Children, Social Security, and Private Accounts
10 Questions for Policymakers
Publication Date: February 2005
Social Security has provided a retirement safety net for the elderly for more than six decades. But the program also provides working parents with valuable—and irreplaceable—insurance protection for their families against the tragedies of serious disability and death.
Given the importance of the survivor and disability components of Social Security, any responsible proposal for changing the program must address how the children and spouses of deceased workers, and disabled workers and their families would be affected.
Basic Facts About Children and Social Security
- Social Security is a family insurance program for workers, their spouses, and their children. It provides income support to disabled workers and their families, as well as to the survivors of workers who die.
- Nearly 1 in 3 Social Security beneficiaries is not a retiree but receives support through the survivor or disability components of the program.1
- About 3.1 million children under the age of 18 receive Social Security benefits because a parent has died, has retired, or can no longer work because of disability.2
- Another 2.2 million children live in households where at least one adult is receiving Social Security benefits.3
- Over 7% of American children currently benefit from Social Security, while only 5% receive cash benefits through the nation’s primary welfare program, Temporary Assistance for Needy Families (TANF).4
- Social Security is the primary, if not the only, source of life and disability insurance for many American families, especially those headed by younger workers.5
- Social Security is not only an important resource for poor children; the program also prevents middle- and low-income children from falling into poverty.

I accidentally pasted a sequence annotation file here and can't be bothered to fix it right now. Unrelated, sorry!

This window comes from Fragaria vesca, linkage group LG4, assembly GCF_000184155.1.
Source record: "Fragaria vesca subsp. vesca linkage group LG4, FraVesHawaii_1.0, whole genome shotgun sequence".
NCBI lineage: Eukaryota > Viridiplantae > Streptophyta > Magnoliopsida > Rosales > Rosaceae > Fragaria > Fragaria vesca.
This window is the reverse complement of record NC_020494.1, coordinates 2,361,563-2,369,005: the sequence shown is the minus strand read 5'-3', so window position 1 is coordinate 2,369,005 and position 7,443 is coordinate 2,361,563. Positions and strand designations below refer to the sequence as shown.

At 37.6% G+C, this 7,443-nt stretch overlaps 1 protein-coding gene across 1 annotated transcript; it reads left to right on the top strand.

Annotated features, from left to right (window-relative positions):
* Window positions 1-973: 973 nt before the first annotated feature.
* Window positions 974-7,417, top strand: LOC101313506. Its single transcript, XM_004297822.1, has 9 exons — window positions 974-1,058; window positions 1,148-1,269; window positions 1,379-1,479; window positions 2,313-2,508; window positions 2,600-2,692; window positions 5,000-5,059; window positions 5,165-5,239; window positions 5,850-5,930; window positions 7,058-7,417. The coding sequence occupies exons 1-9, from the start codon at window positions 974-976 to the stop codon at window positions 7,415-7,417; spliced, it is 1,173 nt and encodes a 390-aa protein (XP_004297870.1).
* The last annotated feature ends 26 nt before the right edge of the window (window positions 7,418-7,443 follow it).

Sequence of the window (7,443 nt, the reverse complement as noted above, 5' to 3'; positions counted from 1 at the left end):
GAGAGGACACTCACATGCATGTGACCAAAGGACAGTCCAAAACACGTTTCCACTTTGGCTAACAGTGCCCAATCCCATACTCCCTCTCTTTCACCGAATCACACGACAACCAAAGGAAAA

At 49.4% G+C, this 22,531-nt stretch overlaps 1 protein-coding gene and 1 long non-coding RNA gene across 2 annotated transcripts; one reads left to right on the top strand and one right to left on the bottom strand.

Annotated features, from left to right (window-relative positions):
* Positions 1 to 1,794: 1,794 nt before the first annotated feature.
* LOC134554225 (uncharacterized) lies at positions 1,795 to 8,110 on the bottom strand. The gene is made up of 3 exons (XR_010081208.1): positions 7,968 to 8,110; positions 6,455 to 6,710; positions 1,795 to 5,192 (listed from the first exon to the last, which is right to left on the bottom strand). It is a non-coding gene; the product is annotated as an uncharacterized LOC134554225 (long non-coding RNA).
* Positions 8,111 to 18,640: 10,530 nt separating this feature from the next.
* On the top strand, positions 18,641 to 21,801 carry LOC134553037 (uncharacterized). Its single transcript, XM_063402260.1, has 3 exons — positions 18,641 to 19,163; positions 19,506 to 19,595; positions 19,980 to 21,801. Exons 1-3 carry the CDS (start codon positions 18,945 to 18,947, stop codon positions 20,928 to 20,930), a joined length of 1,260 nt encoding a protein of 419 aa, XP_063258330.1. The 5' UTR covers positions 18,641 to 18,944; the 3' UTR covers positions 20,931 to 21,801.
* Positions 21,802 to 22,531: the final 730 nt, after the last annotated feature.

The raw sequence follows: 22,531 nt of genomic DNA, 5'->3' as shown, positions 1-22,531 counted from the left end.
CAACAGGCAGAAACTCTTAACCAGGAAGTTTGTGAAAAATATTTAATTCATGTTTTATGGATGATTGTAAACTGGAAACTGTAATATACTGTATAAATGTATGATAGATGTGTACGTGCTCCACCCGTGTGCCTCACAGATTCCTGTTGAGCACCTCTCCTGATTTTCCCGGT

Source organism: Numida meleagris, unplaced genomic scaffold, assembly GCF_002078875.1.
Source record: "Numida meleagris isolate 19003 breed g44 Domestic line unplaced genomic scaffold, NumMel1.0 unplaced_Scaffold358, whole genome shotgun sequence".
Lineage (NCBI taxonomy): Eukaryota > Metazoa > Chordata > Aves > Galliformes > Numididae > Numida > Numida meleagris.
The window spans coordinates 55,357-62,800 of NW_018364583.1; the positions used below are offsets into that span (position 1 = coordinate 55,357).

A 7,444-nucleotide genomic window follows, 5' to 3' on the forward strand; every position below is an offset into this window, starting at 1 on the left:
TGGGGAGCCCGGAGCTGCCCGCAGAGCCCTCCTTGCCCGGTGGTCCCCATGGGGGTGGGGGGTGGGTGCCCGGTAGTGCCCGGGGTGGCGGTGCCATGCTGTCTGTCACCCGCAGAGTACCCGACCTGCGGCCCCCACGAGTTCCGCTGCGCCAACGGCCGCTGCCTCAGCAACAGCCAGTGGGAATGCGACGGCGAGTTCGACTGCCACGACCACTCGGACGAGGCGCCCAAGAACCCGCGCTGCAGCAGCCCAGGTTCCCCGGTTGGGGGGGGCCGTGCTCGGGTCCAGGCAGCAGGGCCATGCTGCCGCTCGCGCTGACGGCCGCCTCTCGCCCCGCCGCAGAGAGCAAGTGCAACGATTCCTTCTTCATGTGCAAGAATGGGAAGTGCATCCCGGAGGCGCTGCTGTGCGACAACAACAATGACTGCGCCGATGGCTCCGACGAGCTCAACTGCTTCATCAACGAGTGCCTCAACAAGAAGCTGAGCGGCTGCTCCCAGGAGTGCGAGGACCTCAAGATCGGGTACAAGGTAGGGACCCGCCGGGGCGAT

- Although Social Security is the single largest program that provides support to American children, the debate over privatization has focused almost entirely on retirees.
Questions About Private Accounts
- How would private accounts affect children and other Social Security beneficiaries who are not retirees?
- Workers who die young would not be able to accumulate sufficient assets in private accounts to provide the same level of insurance protection for their families currently offered by Social Security. How would the security of survivors be assured under a system of private accounts?
- Younger workers who become disabled would not be able to accumulate sufficient assets in private accounts to provide the same level of insurance protection for their families currently offered by Social Security. How would the security of disabled workers and their families be assured under a system of private accounts?
- If children and other beneficiaries who are not retirees are held harmless in a conversion to private accounts, this would hasten the shortfall in the trust fund. How would the preservation of benefits for these groups be financed?
- Given that retirement, survivor, and disability benefits are all calculated using a single formula, how could cuts for retirees not result in benefit cuts for children and other groups of beneficiaries without changing the entire structure of Social Security?
- Most proposals for private accounts call for deep cuts in benefits over time. How would the children and surviving spouses of workers who have died be affected by such cuts?
- How would disabled workers and their families be affected by benefit cuts?
- Nearly 760,000 severely disabled adults who became disabled before age 22 receive Social Security on the same terms as minor children, i.e., as dependents of deceased, disabled, or retired workers. How would this group of beneficiaries be affected by benefit cuts?
- If retirees’ benefits are reduced, what financial burden would be passed on to their children, who are already struggling to provide for themselves and their own children?
- If converting private accounts adds trillions of dollars to the deficit, what would that mean for children and their future economic security?
1. U.S. Social Security Administration, Office of the Chief Actuary. (2005). Fact sheet on the old-age, survivors, and disability insurance program . Washington, DC: U.S. Social Security Administration (accessed February 10, 2005).
4. See U.S. Social Security Administration in endnote 1, Hill & Reno in endnote 3, and U.S. Department of Health and Human Services, Administration for Children and Families.(2004). Characteristics and financial circumstances of TANF recipients (6th Annual Report to Congress).